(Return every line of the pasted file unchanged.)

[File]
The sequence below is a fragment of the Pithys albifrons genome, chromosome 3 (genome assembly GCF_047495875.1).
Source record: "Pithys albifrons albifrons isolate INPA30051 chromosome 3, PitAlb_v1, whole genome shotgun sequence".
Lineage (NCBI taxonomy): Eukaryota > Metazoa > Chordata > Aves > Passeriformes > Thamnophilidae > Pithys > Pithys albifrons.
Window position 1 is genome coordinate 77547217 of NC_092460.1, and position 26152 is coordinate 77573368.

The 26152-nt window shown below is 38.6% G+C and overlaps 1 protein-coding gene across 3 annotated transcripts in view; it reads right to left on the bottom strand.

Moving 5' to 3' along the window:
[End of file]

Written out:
The sequence below is a fragment of the Pithys albifrons genome, chromosome 3 (genome assembly GCF_047495875.1).
Source record: "Pithys albifrons albifrons isolate INPA30051 chromosome 3, PitAlb_v1, whole genome shotgun sequence".
Lineage (NCBI taxonomy): Eukaryota > Metazoa > Chordata > Aves > Passeriformes > Thamnophilidae > Pithys > Pithys albifrons.
Window position 1 is genome coordinate 77547217 of NC_092460.1, and position 26152 is coordinate 77573368.

The 26152-nt window shown below is 38.6% G+C and overlaps 1 protein-coding gene across 3 annotated transcripts in view; it reads right to left on the bottom strand.

Moving 5' to 3' along the window: